(I'll leave you a moment now if you want to mark the day that Think Denk crossed into the certifiably insane.)

The beautiful, bittersweet waltz from the end of the Scherzo of the D major Sonata (all naysayers of that piece are forthwith condemned to Suburban Purgatory) came into my head, and I imagined the frog among the ferns, waltzing in circles to those strains in the rain. It was a pleasant image for my steamy shower and I emerged delighted. Dried and dressed, I went to a wonderful piano recital in the evening and subsequently stopped off for a beer and a burger at Dick O'Dow's, where I had spent previously some quality time with Eighth Blackbird. Previousness: sought but not found. Now only frat boys, loud televisions, and sad emptiness sat at the tables where our arguments over Schumann had beerily been perpetrated, and I drove home subdued by food and drink, facing somewhat towards the past as if it were the future. The Burger King sign along Telegraph Road shone bleak and lonely. I squeezed the car in its cul de sac, and ascended the few steps to the front door of my host home, pensively.

There, again, on the penultimate step, sat a frog. An even bigger frog than before, a real green gargantuan, staring and perched as if to hop, but obstinately not hopping. It sat on muscular haunches, a glistening Sphinx.

Coincidence? Now, of course, it occurred to me that frogs come out in wet weather, but always on penultimate steps? There was a difference between the frog-at-dusk, dark green against a slate step, and this night-frog, brilliantly lit by front porch beams, its droplets glistening against dull brick. But perhaps the message was the same, or more of the same, an intensification of the afternoon's. A dire warning or the emblem of an incipient prince? Was it happy to see me? I was abundantly keen to interpret it, and advanced cautiously. It stood its slimy ground. I reached out my cell phone to snap pictures, and it did not wince, blink, or shift.

I stood right next to it. I could have scooped it up. But still, it trusted me and sat. Only when my patience and wonder were exhausted, and I went on to the final step: then it hopped off, casually. It moved on only when it realized I had.

I stood on the other side of the closed door, in the dark foyer, listening to the gutter drip, wondering what the frog had become, to what Prince or Castle or Idea it transformed in the rainy night.

The next night, in possession of a cold Cosmo, and sitting at a long reflective bar of brushed metal, I tried to reckon with the Two Frog Phenomenon. I had a cute little black notebook and a pen. "Frog," I wrote, at the top of an empty page, and then again (but ever so slightly more hesitantly) on the next line, "frog--". I knew that by the end of the Cosmo my perceptions were no longer to be trusted; it was a race against time. Nonetheless, progress was not swift. "Time to stop and smell the frogs," I penned, a silly grin coming on... "A frog a day keeps the Hanon away," I tried again, and realized my serious quest was disintegrating. Proust has wonderful long passages about how we lose the most important insights of our lives due to such frivolity...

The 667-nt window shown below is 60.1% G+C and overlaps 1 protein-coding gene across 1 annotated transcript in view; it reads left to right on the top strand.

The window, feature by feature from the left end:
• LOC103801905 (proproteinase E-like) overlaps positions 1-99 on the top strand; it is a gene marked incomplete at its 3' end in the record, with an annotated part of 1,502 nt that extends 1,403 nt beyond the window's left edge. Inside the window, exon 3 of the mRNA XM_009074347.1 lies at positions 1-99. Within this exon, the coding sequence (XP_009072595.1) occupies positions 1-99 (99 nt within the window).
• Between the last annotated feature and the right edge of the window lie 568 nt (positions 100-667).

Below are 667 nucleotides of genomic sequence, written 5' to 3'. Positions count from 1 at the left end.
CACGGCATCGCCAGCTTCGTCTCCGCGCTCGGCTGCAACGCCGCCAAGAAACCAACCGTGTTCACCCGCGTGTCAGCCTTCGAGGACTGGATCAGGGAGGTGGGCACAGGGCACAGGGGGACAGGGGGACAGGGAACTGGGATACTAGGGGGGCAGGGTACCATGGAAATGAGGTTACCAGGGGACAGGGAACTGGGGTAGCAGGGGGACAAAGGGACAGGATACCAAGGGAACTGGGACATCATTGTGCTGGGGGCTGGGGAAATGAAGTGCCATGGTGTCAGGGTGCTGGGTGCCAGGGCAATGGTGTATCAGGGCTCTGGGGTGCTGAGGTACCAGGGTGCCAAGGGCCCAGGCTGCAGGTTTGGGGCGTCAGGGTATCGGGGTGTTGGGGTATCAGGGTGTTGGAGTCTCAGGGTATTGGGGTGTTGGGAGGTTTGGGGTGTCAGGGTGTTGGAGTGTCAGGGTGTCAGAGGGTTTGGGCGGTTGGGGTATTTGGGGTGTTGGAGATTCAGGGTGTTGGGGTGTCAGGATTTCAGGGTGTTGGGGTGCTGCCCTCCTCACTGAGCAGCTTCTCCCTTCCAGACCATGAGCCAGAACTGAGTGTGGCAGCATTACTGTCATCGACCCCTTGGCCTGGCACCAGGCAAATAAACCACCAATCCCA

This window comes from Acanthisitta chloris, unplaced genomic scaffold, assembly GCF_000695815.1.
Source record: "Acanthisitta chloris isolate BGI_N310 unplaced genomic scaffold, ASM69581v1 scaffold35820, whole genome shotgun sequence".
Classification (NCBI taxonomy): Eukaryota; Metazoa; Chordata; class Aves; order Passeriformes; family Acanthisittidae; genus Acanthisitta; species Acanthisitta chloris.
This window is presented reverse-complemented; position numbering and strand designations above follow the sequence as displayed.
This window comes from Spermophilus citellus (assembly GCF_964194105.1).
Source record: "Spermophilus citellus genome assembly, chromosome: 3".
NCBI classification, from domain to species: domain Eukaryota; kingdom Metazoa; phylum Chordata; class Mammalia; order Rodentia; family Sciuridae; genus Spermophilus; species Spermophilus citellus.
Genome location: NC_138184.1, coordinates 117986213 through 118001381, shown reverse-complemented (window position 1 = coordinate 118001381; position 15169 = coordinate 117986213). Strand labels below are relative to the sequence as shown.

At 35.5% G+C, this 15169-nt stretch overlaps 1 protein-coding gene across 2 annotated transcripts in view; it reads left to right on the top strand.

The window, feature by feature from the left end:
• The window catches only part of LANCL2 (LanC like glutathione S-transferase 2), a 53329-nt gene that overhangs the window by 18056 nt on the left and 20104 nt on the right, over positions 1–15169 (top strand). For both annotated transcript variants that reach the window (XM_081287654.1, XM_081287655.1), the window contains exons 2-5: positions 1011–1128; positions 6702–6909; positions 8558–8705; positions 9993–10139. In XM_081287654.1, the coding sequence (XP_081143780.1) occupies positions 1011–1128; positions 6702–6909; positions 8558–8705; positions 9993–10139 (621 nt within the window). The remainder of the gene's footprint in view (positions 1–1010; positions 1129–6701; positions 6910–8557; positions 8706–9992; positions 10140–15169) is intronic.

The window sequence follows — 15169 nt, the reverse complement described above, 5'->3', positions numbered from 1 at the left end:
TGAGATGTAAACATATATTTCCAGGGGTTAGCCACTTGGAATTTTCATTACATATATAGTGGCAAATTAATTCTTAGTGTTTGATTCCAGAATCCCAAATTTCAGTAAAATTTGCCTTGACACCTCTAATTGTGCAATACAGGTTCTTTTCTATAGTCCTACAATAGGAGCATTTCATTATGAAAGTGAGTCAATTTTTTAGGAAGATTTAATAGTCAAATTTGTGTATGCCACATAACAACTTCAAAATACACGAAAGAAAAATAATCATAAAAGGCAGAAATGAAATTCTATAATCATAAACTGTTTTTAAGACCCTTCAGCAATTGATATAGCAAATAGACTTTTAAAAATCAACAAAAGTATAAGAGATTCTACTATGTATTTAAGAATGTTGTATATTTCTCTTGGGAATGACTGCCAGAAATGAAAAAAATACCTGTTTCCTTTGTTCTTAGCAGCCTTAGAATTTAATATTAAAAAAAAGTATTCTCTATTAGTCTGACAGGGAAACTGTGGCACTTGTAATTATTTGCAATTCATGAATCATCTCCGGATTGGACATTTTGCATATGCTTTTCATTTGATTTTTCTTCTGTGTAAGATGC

A further obstacle: a man sat next to me at the bar, chatted me up, averred I had a "great soul," and left. My frog musings were demoted to scraps between these verbal exchanges, and it is very distracting to be called a great soul in a crowded New York City restaurant, on the basis of a superficial shouted conversation. Looking over the notebook the next day, I noticed I had removed half a page to write my Great-Souled website address down for the effusive man, and had, in a very selective show of efficiency or parsimony, not been willing to waste the remaining half page... frog thoughts were scrawled up the tiny remaining peninsula of paper like desperate cries (ribbits) for help.

In hindsight, a few phrases from the notebook jumped out. The frog seemed to call up the idea of something I wanted: it was a magnet, or symbol, for some unfulfilled desire. It also seemed to be simultaneously a thing and event: a reminder, in some way, within the whirl of concerts and festivals and receptions and rehearsals and post-concert-dinners, that something had happened or was happening. Something. The penultimate step was the temporary stoppage of time, converting flow into event. It was a coincidence written on my life like graffiti carved on a tree, saying "JD loves X" with X, the typical noncommittal variable, somewhat up for debate. Why did Schubert and that piece come to mind?

... it came to me later. I remember this afternoon as one of my happiest to date, an afternoon I played an all-Schubert recital in Bloomington, Indiana, in Auer Hall, as sunlight came in through the high windows of the hall, and gradually dimmed as the recital went on, and we all stood outside afterwards in the late afternoon, spring breeze: friends in Schubert's wake. I felt that I had played reasonably well and I was talking with dear friends who seemed happy for me too, proud of me for having played that way, for having grown, and simply happy for the music which they had heard. There is a G major Trio in the Scherzo which I had always found somewhat elusive, and that day I remember it didn't seem elusive at all but totally overwhelmingly beautiful, and very much like the light that was coming in the hall and like my own happiness that spring had finally arrived... The frog for totally random reasons seemed to suggest, or want to remind me of, that electric connection between the self's experience and music-making. Which is, perhaps, the unprofessional side of the professional pianist. I wanted to play that Schubert piece again to find again (always again) that which is personal and lovable about music making: more than the hammering and honing of certain perfections, the intimate conversation with myself. That which opens up doors to happiest and saddest spots, which destroys the sense of already-experienced, which destroys the horrible saying "been-there-done-that," and replaces it with the present tense, even when it conjures up the past.